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Appl. Sci. 2013, 3(2), 396-419;

A Review of the Role of Amphiphiles in Biomass to Ethanol Conversion

Department of Agricultural and Biosystems Engineering, South Dakota State University, 1400 North Campus Drive, Brookings, SD 57007, USA
Department of Biology & Microbiology, South Dakota State University, 1400 North Campus Drive, Brookings, SD 57007, USA
Author to whom correspondence should be addressed.
Received: 31 December 2012 / Revised: 18 February 2013 / Accepted: 25 February 2013 / Published: 2 April 2013
(This article belongs to the Special Issue Renewable Energy)
View Full-Text   |   Download PDF [528 KB, uploaded 2 April 2013]   |  


One of the concerns for economical production of ethanol from biomass is the large volume and high cost of the cellulolytic enzymes used to convert biomass into fermentable sugars. The presence of acetyl groups in hemicellulose and lignin in plant cell walls reduces accessibility of biomass to the enzymes and makes conversion a slow process. In addition to low enzyme accessibility, a rapid deactivation of cellulases during biomass hydrolysis can be another factor contributing to the low sugar recovery. As of now, the economical reduction in lignin content of the biomass is considered a bottleneck, and raises issues for several reasons. The presence of lignin in biomass reduces the swelling of cellulose fibrils and accessibility of enzyme to carbohydrate polymers. It also causes an irreversible adsorption of the cellulolytic enzymes that prevents effective enzyme activity and recycling. Amphiphiles, such as surfactants and proteins have been found to improve enzyme activity by several mechanisms of action that are not yet fully understood. Reduction in irreversible adsorption of enzyme to non-specific sites, reduction in viscosity of liquid and surface tension and consequently reduced contact of enzyme with air-liquid interface, and modifications in biomass chemical structure are some of the benefits derived from surface active molecules. Application of some of these amphiphiles could potentially reduce the capital and operating costs of bioethanol production by reducing fermentation time and the amount of enzyme used for saccharification of biomass. In this review article, the benefit of applying amphiphiles at various stages of ethanol production (i.e., pretreatment, hydrolysis and hydrolysis-fermentation) is reviewed and the proposed mechanisms of actions are described. View Full-Text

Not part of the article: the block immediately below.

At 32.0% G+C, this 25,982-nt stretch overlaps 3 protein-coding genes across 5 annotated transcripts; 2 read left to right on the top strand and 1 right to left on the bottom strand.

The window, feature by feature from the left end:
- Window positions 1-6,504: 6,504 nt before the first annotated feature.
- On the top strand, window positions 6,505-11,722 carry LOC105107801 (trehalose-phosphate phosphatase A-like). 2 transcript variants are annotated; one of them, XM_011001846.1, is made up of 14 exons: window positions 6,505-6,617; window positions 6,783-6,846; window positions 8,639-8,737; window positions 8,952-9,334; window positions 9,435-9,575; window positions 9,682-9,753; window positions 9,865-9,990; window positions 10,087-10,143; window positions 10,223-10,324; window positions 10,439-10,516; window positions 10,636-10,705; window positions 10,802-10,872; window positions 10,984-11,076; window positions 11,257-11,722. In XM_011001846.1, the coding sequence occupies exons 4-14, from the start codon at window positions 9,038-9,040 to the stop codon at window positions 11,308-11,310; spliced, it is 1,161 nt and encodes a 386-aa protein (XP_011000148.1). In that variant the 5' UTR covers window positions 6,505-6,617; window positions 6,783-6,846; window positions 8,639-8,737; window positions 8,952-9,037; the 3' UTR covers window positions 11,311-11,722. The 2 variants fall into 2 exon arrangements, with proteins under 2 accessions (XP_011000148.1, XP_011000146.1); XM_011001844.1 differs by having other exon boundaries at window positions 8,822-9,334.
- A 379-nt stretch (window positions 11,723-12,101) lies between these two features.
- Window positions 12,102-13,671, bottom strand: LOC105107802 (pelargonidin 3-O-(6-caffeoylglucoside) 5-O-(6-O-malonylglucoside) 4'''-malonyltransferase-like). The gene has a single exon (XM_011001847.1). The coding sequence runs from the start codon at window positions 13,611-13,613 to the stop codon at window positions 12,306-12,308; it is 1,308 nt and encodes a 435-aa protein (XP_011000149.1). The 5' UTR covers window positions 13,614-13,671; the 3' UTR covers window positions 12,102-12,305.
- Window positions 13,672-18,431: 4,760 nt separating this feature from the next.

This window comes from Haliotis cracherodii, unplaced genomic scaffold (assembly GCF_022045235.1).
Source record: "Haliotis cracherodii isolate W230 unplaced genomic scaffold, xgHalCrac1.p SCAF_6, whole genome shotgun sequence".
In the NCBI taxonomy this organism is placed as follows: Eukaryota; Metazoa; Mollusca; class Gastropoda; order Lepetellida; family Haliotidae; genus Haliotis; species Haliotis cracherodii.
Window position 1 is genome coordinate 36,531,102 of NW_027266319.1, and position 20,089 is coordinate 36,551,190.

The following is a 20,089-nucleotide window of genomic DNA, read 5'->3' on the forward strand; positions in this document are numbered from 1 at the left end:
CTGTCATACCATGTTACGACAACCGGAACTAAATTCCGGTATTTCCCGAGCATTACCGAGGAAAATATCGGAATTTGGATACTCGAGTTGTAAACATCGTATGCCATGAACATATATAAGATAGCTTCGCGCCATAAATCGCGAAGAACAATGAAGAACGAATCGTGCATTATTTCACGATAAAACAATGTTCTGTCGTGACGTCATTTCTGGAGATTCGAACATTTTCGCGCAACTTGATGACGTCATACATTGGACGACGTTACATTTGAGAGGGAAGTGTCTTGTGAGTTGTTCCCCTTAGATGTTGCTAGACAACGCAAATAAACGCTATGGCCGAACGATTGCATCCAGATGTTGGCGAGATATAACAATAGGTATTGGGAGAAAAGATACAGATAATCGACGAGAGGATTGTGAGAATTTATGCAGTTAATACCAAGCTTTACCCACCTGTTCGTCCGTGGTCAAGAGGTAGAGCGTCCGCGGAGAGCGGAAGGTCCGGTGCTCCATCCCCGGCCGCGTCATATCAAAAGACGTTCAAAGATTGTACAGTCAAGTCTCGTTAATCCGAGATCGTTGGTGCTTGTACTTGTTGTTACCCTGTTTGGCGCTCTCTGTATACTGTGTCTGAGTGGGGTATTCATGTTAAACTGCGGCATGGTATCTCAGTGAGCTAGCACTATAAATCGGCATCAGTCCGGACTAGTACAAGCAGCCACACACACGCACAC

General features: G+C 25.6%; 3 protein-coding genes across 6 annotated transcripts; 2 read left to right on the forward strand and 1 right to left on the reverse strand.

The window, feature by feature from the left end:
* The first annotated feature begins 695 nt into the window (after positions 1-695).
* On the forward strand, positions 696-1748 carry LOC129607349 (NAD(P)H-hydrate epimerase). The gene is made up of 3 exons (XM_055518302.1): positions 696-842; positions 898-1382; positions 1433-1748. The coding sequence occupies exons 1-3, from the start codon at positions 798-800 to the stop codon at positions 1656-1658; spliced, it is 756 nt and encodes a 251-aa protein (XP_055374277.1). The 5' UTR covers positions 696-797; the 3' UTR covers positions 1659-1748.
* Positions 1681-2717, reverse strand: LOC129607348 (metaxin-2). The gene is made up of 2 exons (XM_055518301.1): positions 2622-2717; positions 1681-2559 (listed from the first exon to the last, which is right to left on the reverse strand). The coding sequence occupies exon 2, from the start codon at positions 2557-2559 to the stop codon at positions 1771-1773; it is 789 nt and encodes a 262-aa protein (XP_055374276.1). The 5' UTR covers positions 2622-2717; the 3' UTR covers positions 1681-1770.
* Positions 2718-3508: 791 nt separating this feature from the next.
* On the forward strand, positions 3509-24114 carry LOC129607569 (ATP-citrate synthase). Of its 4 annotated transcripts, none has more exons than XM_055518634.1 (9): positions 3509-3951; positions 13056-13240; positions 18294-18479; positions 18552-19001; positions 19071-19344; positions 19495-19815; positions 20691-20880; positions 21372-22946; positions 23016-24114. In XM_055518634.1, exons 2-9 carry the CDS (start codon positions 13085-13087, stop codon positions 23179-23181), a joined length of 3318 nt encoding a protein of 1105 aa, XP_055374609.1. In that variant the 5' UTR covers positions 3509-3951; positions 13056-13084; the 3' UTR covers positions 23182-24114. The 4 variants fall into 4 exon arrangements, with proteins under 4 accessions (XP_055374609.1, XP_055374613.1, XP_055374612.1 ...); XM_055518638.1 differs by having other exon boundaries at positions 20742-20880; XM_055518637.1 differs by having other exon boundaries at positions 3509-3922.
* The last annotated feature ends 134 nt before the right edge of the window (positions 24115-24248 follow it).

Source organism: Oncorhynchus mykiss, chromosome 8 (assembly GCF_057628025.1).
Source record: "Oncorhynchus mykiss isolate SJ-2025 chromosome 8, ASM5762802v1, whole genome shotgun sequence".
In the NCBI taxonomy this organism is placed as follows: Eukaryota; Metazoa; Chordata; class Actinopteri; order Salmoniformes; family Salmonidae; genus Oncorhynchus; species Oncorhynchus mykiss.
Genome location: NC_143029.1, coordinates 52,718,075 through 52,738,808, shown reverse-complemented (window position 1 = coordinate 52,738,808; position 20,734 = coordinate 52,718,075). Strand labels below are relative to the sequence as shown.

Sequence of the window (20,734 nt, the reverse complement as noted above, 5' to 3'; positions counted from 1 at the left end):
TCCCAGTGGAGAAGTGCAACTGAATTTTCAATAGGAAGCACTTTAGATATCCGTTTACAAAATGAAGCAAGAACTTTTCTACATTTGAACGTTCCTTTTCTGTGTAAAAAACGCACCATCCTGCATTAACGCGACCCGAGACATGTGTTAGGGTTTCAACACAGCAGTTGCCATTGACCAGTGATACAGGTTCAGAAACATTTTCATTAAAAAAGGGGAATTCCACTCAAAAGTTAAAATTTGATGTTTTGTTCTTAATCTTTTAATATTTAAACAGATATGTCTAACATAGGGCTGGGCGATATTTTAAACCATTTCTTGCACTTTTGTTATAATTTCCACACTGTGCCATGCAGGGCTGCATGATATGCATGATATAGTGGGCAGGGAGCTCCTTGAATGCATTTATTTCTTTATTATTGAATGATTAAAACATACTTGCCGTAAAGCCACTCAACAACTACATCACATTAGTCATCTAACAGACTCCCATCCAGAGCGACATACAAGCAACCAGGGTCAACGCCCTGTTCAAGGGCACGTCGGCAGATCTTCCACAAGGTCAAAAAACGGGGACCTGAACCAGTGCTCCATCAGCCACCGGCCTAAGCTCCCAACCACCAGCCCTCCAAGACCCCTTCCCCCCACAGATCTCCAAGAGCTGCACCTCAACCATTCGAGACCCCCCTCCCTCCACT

Keywords: lignocellulosic biomass; cellulase; enzymatic hydrolysis; pretreatment; surfactants lignocellulosic biomass; cellulase; enzymatic hydrolysis; pretreatment; surfactants

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Eckard, A.D.; Muthukumarappan, K.; Gibbons, W. A Review of the Role of Amphiphiles in Biomass to Ethanol Conversion. Appl. Sci. 2013, 3, 396-419.

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